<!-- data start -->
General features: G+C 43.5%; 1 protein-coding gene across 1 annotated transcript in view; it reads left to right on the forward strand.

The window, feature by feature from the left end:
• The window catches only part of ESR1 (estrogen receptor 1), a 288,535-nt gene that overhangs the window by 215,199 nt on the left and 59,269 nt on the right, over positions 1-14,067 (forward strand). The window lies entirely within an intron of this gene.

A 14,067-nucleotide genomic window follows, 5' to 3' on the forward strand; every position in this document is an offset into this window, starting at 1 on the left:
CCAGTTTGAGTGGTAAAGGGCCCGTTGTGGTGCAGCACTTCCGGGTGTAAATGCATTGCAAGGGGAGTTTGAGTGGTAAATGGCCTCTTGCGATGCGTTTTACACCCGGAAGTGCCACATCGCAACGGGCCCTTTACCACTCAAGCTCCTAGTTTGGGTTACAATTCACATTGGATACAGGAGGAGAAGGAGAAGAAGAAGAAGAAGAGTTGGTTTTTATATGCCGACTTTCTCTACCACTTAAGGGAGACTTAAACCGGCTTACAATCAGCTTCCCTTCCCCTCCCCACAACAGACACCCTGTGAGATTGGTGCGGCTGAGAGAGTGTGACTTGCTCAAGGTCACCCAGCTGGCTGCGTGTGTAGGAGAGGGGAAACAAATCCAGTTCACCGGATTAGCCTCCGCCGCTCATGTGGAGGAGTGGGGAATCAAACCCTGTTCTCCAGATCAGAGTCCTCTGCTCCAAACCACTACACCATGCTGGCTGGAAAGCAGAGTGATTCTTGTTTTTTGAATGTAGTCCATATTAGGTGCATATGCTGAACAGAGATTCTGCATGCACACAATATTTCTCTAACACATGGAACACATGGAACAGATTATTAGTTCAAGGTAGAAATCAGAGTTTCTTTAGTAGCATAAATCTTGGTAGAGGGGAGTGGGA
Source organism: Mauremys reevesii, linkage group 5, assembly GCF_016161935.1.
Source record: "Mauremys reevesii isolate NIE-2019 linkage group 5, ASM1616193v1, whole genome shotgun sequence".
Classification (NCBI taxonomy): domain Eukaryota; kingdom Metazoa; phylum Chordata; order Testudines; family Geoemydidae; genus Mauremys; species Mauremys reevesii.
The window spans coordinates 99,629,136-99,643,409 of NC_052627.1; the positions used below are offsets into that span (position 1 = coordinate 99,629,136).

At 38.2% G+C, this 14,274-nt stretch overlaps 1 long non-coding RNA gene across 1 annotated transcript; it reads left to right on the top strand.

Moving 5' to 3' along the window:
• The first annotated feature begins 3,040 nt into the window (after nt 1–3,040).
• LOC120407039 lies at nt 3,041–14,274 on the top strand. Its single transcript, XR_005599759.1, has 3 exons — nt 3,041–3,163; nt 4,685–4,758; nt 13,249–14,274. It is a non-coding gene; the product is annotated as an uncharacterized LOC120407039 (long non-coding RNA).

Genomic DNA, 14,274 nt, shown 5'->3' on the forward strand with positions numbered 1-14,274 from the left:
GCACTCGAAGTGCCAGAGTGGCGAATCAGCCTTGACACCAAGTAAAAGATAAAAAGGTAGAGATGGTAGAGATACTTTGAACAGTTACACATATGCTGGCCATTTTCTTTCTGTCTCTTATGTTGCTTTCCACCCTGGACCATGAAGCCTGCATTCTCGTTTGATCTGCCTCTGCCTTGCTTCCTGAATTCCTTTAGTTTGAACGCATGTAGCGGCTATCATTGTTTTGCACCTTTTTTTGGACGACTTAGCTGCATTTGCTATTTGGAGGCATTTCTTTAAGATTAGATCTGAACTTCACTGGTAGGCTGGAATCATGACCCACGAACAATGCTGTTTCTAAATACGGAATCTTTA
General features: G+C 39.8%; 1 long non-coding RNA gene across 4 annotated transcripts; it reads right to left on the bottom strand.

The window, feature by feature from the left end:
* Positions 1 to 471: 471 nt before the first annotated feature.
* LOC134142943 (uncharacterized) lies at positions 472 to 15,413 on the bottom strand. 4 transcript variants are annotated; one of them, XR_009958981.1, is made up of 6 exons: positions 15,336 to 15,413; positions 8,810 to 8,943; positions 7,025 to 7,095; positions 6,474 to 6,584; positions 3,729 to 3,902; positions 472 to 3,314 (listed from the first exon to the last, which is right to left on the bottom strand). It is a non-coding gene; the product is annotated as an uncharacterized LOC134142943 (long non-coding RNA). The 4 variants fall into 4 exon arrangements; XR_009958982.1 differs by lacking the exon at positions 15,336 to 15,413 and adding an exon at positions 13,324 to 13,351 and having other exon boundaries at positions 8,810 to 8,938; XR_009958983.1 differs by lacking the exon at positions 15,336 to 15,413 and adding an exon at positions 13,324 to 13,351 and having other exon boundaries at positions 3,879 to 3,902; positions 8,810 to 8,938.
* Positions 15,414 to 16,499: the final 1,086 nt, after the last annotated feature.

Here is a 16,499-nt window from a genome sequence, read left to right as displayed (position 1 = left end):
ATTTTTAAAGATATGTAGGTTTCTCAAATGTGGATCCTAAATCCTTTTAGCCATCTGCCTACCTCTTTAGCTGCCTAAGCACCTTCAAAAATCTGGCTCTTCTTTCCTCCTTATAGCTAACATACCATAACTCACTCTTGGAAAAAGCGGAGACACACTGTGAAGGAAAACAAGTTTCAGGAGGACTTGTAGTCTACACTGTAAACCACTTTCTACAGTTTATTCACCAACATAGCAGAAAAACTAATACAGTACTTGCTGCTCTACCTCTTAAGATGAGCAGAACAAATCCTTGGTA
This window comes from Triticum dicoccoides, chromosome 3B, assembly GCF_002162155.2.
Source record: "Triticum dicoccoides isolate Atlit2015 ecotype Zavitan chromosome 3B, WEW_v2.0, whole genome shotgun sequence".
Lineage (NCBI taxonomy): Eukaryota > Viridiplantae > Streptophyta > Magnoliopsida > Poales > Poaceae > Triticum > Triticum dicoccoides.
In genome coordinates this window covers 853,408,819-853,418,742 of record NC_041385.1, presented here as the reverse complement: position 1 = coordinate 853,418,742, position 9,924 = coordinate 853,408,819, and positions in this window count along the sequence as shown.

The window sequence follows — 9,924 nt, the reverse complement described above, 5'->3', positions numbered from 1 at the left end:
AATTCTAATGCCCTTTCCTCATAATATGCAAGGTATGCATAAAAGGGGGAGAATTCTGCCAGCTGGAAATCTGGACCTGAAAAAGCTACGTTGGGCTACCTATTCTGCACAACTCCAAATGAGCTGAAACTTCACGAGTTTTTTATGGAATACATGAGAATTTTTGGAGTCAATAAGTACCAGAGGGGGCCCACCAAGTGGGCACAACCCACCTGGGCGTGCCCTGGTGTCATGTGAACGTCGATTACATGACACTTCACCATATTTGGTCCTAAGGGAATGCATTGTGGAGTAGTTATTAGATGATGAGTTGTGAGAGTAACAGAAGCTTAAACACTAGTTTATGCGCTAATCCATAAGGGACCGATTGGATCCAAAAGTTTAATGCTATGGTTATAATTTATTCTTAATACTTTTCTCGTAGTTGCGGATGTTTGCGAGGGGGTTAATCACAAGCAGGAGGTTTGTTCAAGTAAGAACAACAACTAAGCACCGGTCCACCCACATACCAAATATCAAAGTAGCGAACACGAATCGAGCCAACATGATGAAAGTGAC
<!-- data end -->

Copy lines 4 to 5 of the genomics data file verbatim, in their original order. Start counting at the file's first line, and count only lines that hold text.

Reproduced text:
A 14,067-nucleotide genomic window follows, 5' to 3' on the forward strand; every position in this document is an offset into this window, starting at 1 on the left:
CCAGTTTGAGTGGTAAAGGGCCCGTTGTGGTGCAGCACTTCCGGGTGTAAATGCATTGCAAGGGGAGTTTGAGTGGTAAATGGCCTCTTGCGATGCGTTTTACACCCGGAAGTGCCACATCGCAACGGGCCCTTTACCACTCAAGCTCCTAGTTTGGGTTACAATTCACATTGGATACAGGAGGAGAAGGAGAAGAAGAAGAAGAAGAGTTGGTTTTTATATGCCGACTTTCTCTACCACTTAAGGGAGACTTAAACCGGCTTACAATCAGCTTCCCTTCCCCTCCCCACAACAGACACCCTGTGAGATTGGTGCGGCTGAGAGAGTGTGACTTGCTCAAGGTCACCCAGCTGGCTGCGTGTGTAGGAGAGGGGAAACAAATCCAGTTCACCGGATTAGCCTCCGCCGCTCATGTGGAGGAGTGGGGAATCAAACCCTGTTCTCCAGATCAGAGTCCTCTGCTCCAAACCACTACACCATGCTGGCTGGAAAGCAGAGTGATTCTTGTTTTTTGAATGTAGTCCATATTAGGTGCATATGCTGAACAGAGATTCTGCATGCACACAATATTTCTCTAACACATGGAACACATGGAACAGATTATTAGTTCAAGGTAGAAATCAGAGTTTCTTTAGTAGCATAAATCTTGGTAGAGGGGAGTGGGA